Model of MWCNT-PA nanocomposite microstructure, showing the proposed ordered PA regions in yellow around MWCNT fillers.

1. Research Position
The 21st century has been called the “water century”. Thus, desalting has become a vital form of engineering that influentially sways the efforts for sustainability in the face of water sources drying up across the globe. In recent times, the surge in development of technologies for wide-ranging desalination, such as dealing with environmental problems and treatment of water accompanying resource-producing as well as the purification of industrial water and municipal effluent (both problems common to all countries), has become one of three most important issues in terms of human sustainability. Therefore, expectations are mounting for a new water separation membrane that possesses both high performance and robustness beyond that of the technology for well-contrived percolation membranes of today (namely, the technology for existing desalination membranes). This expectation is driving international-level R&D forward to achieve such an innovation.

At our Shinshu University Global Aqua Innovation Center, we are using our accumulated research knowledge in the field of nanocarbon as the springboard to launch from in pursuit of our goal to contribute to the development of the Japanese water plant industry and global-scale sustainability by developing basic science and technologies to achieve a high-performance, robust carbon based water separation membrane.

Here, we are glad to say that as part of the expectation held in the core competence of our R&D center the results for newly creating a carbon based water separation membrane have been published in the British online version of Nature: “Scientific Reports”*. These results were achieved through the co-creative work of the project members cored around people in Shinshu University, and are consistent with project research conducted by the Global Aqua Innovation Center for improving living standards and water-sustainability”**, which is a Center Of Innovation (COI) program. From here on, we plan to use these R&D results as cornerstones to link up industry and academia to further technological deliberations, develop practical technologies and promote the project with the aim of implementing our innovations in society.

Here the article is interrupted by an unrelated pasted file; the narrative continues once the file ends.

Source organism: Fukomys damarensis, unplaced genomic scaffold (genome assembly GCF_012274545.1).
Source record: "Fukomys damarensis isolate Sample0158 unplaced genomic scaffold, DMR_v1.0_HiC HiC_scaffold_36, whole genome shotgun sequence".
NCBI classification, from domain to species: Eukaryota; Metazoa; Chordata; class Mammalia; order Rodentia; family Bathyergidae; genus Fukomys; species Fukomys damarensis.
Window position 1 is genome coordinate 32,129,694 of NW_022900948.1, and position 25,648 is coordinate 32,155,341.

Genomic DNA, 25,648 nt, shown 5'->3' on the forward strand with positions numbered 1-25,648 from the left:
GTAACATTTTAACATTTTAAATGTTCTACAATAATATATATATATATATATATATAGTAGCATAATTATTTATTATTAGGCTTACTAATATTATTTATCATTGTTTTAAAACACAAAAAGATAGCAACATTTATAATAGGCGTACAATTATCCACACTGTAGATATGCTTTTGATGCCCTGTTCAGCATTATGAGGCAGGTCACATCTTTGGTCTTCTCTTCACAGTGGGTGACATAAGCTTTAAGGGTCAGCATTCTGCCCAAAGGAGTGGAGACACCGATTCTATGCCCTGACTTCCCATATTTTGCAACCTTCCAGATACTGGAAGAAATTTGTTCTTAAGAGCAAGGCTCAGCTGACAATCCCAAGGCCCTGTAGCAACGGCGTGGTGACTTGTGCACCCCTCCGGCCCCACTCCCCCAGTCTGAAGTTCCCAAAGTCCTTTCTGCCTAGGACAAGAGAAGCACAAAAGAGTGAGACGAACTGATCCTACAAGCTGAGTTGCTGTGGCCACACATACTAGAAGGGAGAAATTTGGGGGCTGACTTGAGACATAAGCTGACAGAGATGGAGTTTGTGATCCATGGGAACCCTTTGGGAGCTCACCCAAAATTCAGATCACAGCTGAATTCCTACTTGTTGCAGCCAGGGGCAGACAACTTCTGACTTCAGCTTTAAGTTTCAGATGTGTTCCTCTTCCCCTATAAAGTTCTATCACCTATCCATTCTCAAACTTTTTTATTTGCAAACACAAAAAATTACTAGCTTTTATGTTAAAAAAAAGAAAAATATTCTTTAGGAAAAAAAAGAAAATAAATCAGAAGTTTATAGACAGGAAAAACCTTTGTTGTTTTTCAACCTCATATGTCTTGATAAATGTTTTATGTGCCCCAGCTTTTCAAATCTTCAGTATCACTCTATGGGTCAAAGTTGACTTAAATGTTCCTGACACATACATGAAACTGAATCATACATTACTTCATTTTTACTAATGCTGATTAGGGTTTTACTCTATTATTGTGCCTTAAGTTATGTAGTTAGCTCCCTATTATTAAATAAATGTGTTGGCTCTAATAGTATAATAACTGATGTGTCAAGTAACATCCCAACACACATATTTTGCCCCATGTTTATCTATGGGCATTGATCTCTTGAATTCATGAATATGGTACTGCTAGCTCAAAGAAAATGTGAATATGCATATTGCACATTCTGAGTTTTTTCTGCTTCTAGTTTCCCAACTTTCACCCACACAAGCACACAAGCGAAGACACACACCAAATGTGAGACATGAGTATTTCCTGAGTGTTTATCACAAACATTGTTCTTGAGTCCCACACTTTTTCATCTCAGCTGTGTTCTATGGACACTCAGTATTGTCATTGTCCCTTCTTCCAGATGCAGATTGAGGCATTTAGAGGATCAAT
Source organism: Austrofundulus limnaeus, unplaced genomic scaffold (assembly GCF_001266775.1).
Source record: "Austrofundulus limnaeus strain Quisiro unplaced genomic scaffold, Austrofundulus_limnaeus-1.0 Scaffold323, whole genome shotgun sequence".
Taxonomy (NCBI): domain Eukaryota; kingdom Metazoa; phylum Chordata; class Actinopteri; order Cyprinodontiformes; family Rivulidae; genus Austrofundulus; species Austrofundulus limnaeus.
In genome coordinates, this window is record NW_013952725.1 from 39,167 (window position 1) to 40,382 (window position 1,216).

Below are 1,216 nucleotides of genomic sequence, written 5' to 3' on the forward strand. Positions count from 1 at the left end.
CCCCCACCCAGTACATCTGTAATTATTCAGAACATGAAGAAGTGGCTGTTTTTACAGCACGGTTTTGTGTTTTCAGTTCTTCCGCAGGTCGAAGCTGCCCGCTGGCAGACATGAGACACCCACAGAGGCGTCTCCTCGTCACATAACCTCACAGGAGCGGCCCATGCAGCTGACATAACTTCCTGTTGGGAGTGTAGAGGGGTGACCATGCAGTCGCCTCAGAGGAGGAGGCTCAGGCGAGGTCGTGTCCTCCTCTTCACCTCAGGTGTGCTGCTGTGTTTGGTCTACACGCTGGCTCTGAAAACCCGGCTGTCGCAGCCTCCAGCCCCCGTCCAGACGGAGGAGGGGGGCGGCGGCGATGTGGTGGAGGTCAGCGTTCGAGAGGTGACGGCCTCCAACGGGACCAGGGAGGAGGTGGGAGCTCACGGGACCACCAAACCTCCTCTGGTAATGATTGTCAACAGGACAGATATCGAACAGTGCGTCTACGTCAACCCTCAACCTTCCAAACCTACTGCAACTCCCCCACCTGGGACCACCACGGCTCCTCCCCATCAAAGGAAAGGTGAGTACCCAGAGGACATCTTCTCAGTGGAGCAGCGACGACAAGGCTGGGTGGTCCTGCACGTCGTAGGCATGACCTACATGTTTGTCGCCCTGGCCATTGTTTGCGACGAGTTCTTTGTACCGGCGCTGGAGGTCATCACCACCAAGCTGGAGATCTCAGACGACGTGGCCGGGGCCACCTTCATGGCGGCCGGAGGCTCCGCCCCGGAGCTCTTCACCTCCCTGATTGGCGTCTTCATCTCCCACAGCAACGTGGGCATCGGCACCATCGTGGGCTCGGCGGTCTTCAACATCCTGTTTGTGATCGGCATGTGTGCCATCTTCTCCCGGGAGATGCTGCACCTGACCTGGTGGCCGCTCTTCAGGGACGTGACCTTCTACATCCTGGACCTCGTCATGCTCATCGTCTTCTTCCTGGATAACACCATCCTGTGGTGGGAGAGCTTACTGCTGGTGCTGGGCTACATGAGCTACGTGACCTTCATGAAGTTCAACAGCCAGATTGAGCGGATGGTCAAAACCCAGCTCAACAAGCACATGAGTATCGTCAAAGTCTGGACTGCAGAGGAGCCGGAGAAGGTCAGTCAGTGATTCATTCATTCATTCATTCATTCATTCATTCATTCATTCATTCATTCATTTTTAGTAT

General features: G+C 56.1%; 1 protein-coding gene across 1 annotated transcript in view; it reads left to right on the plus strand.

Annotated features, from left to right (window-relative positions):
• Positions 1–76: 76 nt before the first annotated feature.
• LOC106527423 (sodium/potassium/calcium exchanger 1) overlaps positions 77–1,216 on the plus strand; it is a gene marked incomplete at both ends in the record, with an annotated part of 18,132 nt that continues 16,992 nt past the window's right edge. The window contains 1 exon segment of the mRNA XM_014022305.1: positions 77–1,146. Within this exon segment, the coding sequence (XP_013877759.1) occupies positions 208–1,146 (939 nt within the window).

This work was published in Scientific Reports as: Inukai, S. et al. High-performance multi-functional reverse osmosis membranes obtained by carbon nanotube・polyamide nanocomposite. Sci. Rep. 5, 13562; doi: 10.1038/srep13562 (2015). Original research article can be freely accessed in:

2. Research Results
Using a multi-walled carbon nanotube (MWCNT) with noncovalently weak surface modification (reforming) and an aromatic polyamide (PA), we employed our own unique method to prepare a nanocomposite membrane with a thickness of approximately 100nm, and then used interfacial polymerization to generate a reverse osmosis (RO) membrane. The active layer of the RO membrane is configured from a compound of well dispersed carbon nanotube (CNT), 15.5 Wt. %, and matrix polyamide.

With conventional composites such as CNT and elastomer resin (nanocomposite), it was difficult to achieve uniform dispersion of CNT, which meant that CNT characteristics did not fully manifest themselves. Likewise, even in the RO membrane field, when the RO membrane was combined with CNT, once again uniform dispersion was difficult to achieve, which meant that CNT characteristics did not fully manifest themselves. By the way, we in the Shinshu University group developed our own unique method of CNT entanglement, and have had success in various fields with this method.